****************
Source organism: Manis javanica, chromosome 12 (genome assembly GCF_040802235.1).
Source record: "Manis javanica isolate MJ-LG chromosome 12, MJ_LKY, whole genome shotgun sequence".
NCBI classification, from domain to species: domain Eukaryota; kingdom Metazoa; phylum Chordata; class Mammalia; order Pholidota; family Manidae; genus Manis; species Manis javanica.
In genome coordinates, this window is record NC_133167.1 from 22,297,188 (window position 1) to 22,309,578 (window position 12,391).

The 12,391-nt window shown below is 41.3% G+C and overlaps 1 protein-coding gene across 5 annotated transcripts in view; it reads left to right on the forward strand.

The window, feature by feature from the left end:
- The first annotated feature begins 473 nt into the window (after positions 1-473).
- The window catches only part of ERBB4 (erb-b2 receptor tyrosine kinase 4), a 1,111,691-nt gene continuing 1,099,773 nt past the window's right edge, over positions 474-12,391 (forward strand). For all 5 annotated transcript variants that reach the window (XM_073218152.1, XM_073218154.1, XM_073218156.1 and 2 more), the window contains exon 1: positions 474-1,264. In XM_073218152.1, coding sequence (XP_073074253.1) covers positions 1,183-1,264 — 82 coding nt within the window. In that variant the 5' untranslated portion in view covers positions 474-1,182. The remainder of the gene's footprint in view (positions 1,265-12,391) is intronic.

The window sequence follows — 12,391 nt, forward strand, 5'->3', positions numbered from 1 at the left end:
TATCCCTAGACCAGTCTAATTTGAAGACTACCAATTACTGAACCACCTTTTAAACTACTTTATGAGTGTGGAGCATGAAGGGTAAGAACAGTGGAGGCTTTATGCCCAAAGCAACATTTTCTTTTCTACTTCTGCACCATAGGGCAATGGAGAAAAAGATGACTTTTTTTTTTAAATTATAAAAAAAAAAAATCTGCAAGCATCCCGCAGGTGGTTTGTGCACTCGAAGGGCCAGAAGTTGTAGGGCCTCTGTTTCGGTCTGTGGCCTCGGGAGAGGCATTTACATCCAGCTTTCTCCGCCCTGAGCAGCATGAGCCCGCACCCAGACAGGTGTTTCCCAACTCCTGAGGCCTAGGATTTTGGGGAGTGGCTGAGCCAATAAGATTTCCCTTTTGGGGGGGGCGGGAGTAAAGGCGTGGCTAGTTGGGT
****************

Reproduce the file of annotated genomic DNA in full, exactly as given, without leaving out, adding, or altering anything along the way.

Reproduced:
Source organism: Manis javanica, chromosome 12 (genome assembly GCF_040802235.1).
Source record: "Manis javanica isolate MJ-LG chromosome 12, MJ_LKY, whole genome shotgun sequence".
NCBI classification, from domain to species: domain Eukaryota; kingdom Metazoa; phylum Chordata; class Mammalia; order Pholidota; family Manidae; genus Manis; species Manis javanica.
In genome coordinates, this window is record NC_133167.1 from 22,297,188 (window position 1) to 22,309,578 (window position 12,391).

The 12,391-nt window shown below is 41.3% G+C and overlaps 1 protein-coding gene across 5 annotated transcripts in view; it reads left to right on the forward strand.

The window, feature by feature from the left end:
- The first annotated feature begins 473 nt into the window (after positions 1-473).
- The window catches only part of ERBB4 (erb-b2 receptor tyrosine kinase 4), a 1,111,691-nt gene continuing 1,099,773 nt past the window's right edge, over positions 474-12,391 (forward strand). For all 5 annotated transcript variants that reach the window (XM_073218152.1, XM_073218154.1, XM_073218156.1 and 2 more), the window contains exon 1: positions 474-1,264. In XM_073218152.1, coding sequence (XP_073074253.1) covers positions 1,183-1,264 — 82 coding nt within the window. In that variant the 5' untranslated portion in view covers positions 474-1,182. The remainder of the gene's footprint in view (positions 1,265-12,391) is intronic.

The window sequence follows — 12,391 nt, forward strand, 5'->3', positions numbered from 1 at the left end:
TATCCCTAGACCAGTCTAATTTGAAGACTACCAATTACTGAACCACCTTTTAAACTACTTTATGAGTGTGGAGCATGAAGGGTAAGAACAGTGGAGGCTTTATGCCCAAAGCAACATTTTCTTTTCTACTTCTGCACCATAGGGCAATGGAGAAAAAGATGACTTTTTTTTTTAAATTATAAAAAAAAAAAATCTGCAAGCATCCCGCAGGTGGTTTGTGCACTCGAAGGGCCAGAAGTTGTAGGGCCTCTGTTTCGGTCTGTGGCCTCGGGAGAGGCATTTACATCCAGCTTTCTCCGCCCTGAGCAGCATGAGCCCGCACCCAGACAGGTGTTTCCCAACTCCTGAGGCCTAGGATTTTGGGGAGTGGCTGAGCCAATAAGATTTCCCTTTTGGGGGGGGCGGGAGTAAAGGCGTGGCTAGTTGGGT